Brace yourselves: (former?) video titan takes aim at Netflix
By Lisa Richwine
It’s getting crowded in Netflix-land.
The field of players battling for customers in the fast-growing online video market may soon get another big-name entrant: Blockbuster, reinventing itself under new owners Dish after a disastrous run, looks ready to launch its long-awaited move into instant video streaming next week, another shot at grabbing customers frustrated with Netflix.
Blockbuster, a unit of Dish Networks, set a press conference for next Friday in San Francisco coyly named “A Stream Come True,” where it promises to unveil “the most comprehensive home entertainment package ever.”
CEO Joe Clayton and Blockbuster President Michael Kelly will appear at the event.
Blockbuster has already tried to lure Netflix customers — upset by a recent price increase — to its subscription rental service, which currently offers DVDs by mail and in stores.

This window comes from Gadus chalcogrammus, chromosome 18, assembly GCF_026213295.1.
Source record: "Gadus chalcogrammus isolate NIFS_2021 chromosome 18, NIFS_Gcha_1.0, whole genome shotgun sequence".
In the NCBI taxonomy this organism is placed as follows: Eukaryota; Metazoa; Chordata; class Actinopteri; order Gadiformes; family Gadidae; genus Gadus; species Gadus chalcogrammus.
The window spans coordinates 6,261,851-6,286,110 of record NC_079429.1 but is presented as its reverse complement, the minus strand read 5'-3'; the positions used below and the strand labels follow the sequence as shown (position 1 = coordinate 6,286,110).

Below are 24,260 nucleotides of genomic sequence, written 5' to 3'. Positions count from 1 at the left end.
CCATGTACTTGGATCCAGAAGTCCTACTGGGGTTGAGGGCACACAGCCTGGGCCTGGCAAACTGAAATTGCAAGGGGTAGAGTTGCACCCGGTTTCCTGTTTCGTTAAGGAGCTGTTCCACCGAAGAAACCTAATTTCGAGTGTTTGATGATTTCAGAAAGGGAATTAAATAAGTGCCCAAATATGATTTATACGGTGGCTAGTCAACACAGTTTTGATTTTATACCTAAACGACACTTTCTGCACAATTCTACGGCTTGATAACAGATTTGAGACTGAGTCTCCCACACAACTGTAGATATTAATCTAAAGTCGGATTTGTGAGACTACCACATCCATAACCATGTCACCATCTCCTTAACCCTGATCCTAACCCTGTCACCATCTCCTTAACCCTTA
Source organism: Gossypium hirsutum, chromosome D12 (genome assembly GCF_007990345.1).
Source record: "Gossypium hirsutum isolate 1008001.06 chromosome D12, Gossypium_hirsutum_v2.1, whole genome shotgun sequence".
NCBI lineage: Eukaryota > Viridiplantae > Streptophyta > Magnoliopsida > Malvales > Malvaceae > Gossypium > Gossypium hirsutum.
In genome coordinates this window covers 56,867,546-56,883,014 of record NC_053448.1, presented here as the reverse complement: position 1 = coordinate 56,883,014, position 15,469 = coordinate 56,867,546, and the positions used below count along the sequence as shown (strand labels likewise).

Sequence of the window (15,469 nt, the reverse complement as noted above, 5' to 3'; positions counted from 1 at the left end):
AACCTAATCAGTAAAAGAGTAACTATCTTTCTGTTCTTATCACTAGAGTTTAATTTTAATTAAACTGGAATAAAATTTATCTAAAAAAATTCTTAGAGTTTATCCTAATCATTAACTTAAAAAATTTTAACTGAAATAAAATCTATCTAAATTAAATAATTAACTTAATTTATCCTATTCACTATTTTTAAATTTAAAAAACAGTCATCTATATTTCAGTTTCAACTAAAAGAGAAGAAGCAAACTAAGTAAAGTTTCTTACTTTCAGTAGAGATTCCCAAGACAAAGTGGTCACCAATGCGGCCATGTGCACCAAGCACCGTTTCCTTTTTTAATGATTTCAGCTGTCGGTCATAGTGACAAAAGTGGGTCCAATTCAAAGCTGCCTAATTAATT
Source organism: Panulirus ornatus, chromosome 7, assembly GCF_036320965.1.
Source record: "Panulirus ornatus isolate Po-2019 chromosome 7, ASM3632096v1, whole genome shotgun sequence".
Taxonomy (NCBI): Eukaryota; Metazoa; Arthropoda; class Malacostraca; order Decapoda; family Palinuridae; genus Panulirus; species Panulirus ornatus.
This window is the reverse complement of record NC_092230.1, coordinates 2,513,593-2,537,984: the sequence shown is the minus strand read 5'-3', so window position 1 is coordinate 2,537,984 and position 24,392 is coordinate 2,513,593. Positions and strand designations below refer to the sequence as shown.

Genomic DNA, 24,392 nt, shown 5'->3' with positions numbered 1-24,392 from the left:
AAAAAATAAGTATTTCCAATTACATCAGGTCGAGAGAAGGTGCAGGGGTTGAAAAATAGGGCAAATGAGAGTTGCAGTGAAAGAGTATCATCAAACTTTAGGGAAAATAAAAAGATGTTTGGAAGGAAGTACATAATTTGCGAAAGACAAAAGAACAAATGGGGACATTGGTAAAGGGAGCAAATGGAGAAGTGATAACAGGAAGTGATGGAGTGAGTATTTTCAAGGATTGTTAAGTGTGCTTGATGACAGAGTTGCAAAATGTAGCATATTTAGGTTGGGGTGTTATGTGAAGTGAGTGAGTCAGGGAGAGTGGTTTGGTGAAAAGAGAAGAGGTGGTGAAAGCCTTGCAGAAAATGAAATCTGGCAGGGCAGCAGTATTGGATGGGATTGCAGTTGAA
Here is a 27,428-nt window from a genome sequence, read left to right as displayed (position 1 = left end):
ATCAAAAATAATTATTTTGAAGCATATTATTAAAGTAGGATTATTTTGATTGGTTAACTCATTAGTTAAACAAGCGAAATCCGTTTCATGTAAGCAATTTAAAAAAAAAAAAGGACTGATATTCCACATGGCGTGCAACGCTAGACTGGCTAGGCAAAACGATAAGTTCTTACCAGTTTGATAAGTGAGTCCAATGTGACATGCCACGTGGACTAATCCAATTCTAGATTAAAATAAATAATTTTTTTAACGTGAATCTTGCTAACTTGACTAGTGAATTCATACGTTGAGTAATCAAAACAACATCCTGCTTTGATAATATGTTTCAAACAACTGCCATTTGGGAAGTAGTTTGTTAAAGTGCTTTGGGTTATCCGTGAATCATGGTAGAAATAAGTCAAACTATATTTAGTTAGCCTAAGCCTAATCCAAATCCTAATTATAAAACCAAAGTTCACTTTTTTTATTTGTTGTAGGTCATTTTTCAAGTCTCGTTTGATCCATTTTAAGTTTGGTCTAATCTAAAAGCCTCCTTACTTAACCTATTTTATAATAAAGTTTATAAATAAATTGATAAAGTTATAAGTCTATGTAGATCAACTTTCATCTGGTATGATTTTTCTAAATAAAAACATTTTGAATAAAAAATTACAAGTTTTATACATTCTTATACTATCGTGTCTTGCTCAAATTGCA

Adding streaming could better position Blockbuster to pull customers away from Netflix, the popular movie and television show rental service that helped push Blockbuster from a dominant chain of video stores into bankruptcy.
Dish is trying to revive a brand that still has cachet. Netflix, meanwhile, has stumbed with a price-hike for its DVD subscribers that forced the company to cut its third-quarter forecast by 1 million subscribers as cancellations poured in.
Netflix also faces the loss of new movie releases from Disney and Sony starting February after failing to reach a deal with content provider Starz.
And finally, rivals such as Amazon.com and Hulu are working to build their own video streaming businesses.
Netflix remains the industry heavyweight with 22 million streaming subscribers. Stay tuned.